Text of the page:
Knives are something I collect, appreciate and totally dork out about. Let's say it's a Sunday and I'm at home and have just grilled a fat steak. It's resting on the cutting board and everyone is sitting down to dinner. I'm drooling over the array of knives in front of me and trying to decide which to honor this steak with. It's like a car collector trying to decide which auto to cruise around in on a fine morning. To me, knives are a fascinating balance of craftsmanship, art, tradition, history, utility and beauty. It's interesting because food and cooking share all of these attributes.
I have a couple hundred and always have one on me, almost like a watch or jewelry! This is mostly for work. Some knives never leave my safe (mostly hunting knives), some only get used for special dinners at home, and others are so utilitarian I open pickle buckets with them or use them as box-cutters.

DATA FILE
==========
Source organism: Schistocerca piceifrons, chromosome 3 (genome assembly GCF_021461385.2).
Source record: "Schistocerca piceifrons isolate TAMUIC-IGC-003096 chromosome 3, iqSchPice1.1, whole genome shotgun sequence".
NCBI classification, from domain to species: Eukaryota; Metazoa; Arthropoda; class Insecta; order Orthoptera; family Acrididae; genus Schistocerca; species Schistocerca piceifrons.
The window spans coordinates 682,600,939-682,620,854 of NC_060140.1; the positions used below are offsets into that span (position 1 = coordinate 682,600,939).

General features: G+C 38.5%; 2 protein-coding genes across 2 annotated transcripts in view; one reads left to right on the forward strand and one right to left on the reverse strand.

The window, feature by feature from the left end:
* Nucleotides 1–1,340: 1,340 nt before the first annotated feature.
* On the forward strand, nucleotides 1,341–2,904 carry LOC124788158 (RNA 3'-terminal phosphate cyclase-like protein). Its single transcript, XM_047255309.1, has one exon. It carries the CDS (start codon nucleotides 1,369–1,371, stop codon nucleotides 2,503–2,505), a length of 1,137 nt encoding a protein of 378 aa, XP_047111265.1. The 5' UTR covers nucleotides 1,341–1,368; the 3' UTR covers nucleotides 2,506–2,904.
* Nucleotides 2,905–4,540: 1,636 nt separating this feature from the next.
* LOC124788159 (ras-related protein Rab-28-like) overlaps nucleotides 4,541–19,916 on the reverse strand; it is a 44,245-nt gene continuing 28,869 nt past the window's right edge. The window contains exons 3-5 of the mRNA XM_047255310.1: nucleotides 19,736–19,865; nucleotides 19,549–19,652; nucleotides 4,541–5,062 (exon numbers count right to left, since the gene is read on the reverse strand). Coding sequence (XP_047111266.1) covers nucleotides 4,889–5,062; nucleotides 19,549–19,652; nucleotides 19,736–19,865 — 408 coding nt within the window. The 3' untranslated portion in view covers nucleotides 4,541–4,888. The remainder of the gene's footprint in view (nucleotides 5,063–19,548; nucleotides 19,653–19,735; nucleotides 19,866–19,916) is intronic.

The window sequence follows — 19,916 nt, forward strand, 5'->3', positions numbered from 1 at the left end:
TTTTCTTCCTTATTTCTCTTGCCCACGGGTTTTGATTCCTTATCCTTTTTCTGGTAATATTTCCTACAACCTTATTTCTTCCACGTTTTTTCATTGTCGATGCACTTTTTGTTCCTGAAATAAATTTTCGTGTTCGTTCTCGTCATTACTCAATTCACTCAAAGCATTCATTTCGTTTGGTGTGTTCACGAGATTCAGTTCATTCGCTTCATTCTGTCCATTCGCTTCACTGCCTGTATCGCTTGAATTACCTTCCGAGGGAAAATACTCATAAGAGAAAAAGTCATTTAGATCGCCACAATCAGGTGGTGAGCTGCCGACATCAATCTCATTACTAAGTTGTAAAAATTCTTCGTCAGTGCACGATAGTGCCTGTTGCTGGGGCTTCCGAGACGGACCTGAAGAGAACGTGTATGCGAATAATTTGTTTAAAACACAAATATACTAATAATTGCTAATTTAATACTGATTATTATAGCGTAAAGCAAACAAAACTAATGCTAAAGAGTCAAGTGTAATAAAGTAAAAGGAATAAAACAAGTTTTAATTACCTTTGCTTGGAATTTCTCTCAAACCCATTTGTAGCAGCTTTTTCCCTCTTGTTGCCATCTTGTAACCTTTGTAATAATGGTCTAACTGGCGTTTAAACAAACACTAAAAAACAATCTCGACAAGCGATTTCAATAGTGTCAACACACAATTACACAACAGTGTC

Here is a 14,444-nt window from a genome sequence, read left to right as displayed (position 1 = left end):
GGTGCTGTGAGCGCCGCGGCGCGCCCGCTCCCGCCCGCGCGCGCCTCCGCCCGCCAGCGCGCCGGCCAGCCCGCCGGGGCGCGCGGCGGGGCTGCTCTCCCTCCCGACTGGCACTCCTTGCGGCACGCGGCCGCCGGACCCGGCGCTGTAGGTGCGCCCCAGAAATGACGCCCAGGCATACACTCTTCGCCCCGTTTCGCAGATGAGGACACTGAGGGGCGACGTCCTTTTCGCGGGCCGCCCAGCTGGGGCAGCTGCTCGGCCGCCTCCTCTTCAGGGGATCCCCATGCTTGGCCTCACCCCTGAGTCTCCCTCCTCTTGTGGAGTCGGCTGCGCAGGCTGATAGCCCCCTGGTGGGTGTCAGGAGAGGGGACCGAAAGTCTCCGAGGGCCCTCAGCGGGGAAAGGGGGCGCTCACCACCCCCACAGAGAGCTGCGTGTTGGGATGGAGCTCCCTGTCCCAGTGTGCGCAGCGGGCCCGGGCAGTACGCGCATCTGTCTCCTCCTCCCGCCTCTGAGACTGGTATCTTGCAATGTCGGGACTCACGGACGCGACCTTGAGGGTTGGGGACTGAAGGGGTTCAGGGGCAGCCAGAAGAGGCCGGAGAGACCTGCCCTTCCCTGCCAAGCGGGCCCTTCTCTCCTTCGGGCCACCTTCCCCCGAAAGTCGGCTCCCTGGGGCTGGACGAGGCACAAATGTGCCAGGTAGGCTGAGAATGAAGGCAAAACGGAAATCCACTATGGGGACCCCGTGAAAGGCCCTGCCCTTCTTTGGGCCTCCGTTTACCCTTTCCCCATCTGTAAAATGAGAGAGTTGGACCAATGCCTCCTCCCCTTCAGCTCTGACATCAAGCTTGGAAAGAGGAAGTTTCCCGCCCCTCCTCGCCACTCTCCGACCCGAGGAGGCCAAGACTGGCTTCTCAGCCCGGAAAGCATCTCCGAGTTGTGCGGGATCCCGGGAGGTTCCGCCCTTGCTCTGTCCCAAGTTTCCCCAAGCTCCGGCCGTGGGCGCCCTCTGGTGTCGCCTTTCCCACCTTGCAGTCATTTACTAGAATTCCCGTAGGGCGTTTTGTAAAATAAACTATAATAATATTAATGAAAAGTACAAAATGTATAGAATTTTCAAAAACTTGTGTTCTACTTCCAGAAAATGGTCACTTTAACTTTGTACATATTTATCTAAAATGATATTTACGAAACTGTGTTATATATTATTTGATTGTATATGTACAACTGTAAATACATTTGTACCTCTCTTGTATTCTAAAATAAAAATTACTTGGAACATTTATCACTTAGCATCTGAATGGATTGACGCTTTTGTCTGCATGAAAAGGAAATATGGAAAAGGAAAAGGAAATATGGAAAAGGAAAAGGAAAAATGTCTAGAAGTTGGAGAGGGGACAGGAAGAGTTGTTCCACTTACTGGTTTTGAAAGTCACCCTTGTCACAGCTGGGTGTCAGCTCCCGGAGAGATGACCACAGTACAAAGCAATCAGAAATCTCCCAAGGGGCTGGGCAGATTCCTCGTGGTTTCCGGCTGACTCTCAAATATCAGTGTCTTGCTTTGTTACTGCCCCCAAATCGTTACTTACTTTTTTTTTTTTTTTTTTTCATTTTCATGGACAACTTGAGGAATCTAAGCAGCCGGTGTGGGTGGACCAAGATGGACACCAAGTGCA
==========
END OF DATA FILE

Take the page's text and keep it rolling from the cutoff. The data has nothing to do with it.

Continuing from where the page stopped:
My three main everyday work knives are a small 7-inch Japanese Chef's knife that I sharpen maybe three times a month, a 9-inch slicer called a Brieto Sujihiki that I rarely sharpen and could shave with, and a cheap German Forschner boning knife that I have had since 1988 and have sharpened so many times that it's barely a ¼" wide.
Technique-wise I think I'm a very good butcher. I definitely prefer cutting meat over fish. This year I processed from start to finish my brother-in-law's 900-pound elk that he got while hunting. The simple glory of slicing our 12-oz. Dry Aged New York for our steak frites into "thin but not too thin" rosy slices and shingling it on a large, stark white oval platter pretty much makes my day every time.
Carbon steel knives rust easily, and you clean them with a green scrub pad with a mixture of soap and oil. Cleaning regular stainless steel knives is pretty straightforward – just clean and rinse dry.
The best knife safety line I ever heard was, "Ancient Chinese proverb – falling knives have no handles." If you drop a knife, get out of the way!